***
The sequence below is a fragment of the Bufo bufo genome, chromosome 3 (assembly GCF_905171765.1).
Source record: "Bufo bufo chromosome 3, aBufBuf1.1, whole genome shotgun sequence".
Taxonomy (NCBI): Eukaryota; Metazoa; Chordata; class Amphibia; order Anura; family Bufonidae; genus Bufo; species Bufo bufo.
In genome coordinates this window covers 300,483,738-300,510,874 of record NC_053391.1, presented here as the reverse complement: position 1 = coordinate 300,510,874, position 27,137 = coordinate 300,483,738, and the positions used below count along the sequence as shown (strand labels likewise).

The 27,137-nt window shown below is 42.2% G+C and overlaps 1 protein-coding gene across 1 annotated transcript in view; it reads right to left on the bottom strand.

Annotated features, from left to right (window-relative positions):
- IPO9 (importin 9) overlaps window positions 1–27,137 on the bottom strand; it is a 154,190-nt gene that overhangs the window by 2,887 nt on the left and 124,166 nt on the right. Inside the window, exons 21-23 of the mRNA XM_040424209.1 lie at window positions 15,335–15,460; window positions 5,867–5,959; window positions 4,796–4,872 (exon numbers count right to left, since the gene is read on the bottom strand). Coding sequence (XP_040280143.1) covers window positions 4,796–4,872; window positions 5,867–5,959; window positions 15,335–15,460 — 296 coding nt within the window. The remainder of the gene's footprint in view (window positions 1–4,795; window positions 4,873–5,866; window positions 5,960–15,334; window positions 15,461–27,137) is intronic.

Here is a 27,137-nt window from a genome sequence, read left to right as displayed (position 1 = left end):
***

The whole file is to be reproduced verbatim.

The sequence below is a fragment of the Bufo bufo genome, chromosome 3 (assembly GCF_905171765.1).
Source record: "Bufo bufo chromosome 3, aBufBuf1.1, whole genome shotgun sequence".
Taxonomy (NCBI): Eukaryota; Metazoa; Chordata; class Amphibia; order Anura; family Bufonidae; genus Bufo; species Bufo bufo.
In genome coordinates this window covers 300,483,738-300,510,874 of record NC_053391.1, presented here as the reverse complement: position 1 = coordinate 300,510,874, position 27,137 = coordinate 300,483,738, and the positions used below count along the sequence as shown (strand labels likewise).

The 27,137-nt window shown below is 42.2% G+C and overlaps 1 protein-coding gene across 1 annotated transcript in view; it reads right to left on the bottom strand.

Annotated features, from left to right (window-relative positions):
- IPO9 (importin 9) overlaps window positions 1–27,137 on the bottom strand; it is a 154,190-nt gene that overhangs the window by 2,887 nt on the left and 124,166 nt on the right. Inside the window, exons 21-23 of the mRNA XM_040424209.1 lie at window positions 15,335–15,460; window positions 5,867–5,959; window positions 4,796–4,872 (exon numbers count right to left, since the gene is read on the bottom strand). Coding sequence (XP_040280143.1) covers window positions 4,796–4,872; window positions 5,867–5,959; window positions 15,335–15,460 — 296 coding nt within the window. The remainder of the gene's footprint in view (window positions 1–4,795; window positions 4,873–5,866; window positions 5,960–15,334; window positions 15,461–27,137) is intronic.

Here is a 27,137-nt window from a genome sequence, read left to right as displayed (position 1 = left end):